Ridley Pearson, the popular author of the Peter Pan story Peter and the Starcatchers, reboots the Sherlock Holmes series with Lock and Key: The Initiation.
James Moriarty (and his sister Moria) is sent to the boarding school Baskerville Academy. He doesn’t want to go, but his father strongly reminds him that attendance at Baskerville is a family tradition that goes way back. Before leaving, however, the father gives Moria some information that he will may be leaving town but he will find a way to check in with her on a semi-regular basis.
At Baskerville, James is tasked with finding a missing heirloom … a Bible. There are plenty of clues and a massive sense of secrecy surrounding the Bible. James’ smart-ass roommate, a kid named Sherlock Holmes, gets involved.
The story is very interesting, though those of us who are already familiar with Holmes may wonder why the series needs a re-boot. A teenage Sherlock Holmes and James Moriarty, in the present day, often just led to confusion for me and I have to confess that I never quite got comfortable with it. The teenagers aspect was fine … it was the present-day setting that kept throwing me off.
The story is active and interesting, and following the Moriarty’s is a nice twist. Sherlock (nicknamed “Lock”) comes off as a bit of a jerk and e probably like James more than young Master Holmes. I suspect that this is Pearson’s intention.
But probably the most interesting aspect of this book is that it is from Moria’s point of view. Well … sort of. Here’s where the book gets a little tricky and confounding…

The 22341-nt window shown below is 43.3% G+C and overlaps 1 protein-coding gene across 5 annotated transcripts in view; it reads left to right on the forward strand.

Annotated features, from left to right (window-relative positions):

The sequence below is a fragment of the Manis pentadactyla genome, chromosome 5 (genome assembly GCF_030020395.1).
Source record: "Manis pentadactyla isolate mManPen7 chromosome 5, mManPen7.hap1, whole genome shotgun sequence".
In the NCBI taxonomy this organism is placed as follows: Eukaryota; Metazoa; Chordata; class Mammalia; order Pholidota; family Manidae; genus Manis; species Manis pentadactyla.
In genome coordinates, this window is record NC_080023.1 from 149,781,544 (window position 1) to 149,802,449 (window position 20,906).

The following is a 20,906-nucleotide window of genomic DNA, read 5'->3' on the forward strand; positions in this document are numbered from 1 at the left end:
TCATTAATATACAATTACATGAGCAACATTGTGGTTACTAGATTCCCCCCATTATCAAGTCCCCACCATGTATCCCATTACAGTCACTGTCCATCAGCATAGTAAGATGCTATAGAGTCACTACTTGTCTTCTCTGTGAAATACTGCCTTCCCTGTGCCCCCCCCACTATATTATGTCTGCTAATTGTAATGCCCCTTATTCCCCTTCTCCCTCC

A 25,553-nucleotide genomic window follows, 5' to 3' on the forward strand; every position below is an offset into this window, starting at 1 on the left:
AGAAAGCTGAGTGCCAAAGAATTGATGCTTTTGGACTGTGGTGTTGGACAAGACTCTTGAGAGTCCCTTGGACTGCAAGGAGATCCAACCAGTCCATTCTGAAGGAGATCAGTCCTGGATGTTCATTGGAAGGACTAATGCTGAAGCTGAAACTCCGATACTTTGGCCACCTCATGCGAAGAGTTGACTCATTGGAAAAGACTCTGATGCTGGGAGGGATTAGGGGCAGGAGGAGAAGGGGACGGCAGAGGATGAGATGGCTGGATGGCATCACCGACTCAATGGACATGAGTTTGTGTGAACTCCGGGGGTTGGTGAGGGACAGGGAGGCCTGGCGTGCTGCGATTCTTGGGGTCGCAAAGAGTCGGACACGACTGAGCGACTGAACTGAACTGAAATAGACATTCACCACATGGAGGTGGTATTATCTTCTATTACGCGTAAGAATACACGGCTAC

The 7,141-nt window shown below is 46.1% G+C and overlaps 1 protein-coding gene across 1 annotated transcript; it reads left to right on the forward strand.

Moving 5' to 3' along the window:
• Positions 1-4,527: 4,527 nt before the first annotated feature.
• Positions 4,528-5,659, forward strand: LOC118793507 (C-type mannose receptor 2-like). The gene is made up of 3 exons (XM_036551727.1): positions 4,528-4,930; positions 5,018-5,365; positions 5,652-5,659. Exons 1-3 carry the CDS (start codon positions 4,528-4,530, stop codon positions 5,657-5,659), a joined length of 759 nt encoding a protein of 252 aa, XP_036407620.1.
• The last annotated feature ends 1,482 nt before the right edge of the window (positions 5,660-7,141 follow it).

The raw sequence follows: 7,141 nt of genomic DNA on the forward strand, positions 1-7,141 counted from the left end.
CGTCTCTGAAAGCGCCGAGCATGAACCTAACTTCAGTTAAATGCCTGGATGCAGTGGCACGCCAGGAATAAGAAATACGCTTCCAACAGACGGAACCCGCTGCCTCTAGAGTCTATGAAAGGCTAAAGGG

Some of the book is in first person, through Moria’s eyes. Chapter 1 starts: “Terrified for my life, I ran from my brother. I was faster.” In Chapter 2 we have sentences such as: “James and I had come to know each and every sound like the face of a friend.” There are plenty of chapters that read this way; in first person. But then you get into chapters like Chapter 7 in which James is in a one-on-one conference with the school’s headmaster and the chapter is told from a third-person narrative.
It goes back and forth like this throughout the book without any hints or clues as to why. (I should note that my copy is an ARC and most of the chapters were still “Chapter Title TK (to come)” and perhaps there would be some sense of perspective from these when they are in place.
Unfortunately, this changing perspective meant I had trouble understanding whose story this was. It starts out being Moria’s story. But then it quickly becomes her brother’s story. But when Sherlock gets involved, how can we NOT think it’s his story, especially when he takes over investigating? But then it returns to Moria and then finally back to James, and then Sherlock again. Confused? Yeah, easy to do.
The writing itself is smooth and the characters are interesting. It’s certainly fun to see these people as teens. But the book lacks a clear focus. Perhaps that will come with the sequels … oh yes, there WILL be follow-ups.
Looking for a good book? Ridley Pearson’s reboot of the Sherlock Holmes story, Lock and Key: The Initiation is easy and exciting to read, but lacks focus.
I received a digital copy of this book from the publisher, through Edelweiss, in exchange for an honest review.
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The Initiation (Lock and Key)
author: Ridley Pearson
series: Lock and Key #1
hardcover, 384 pages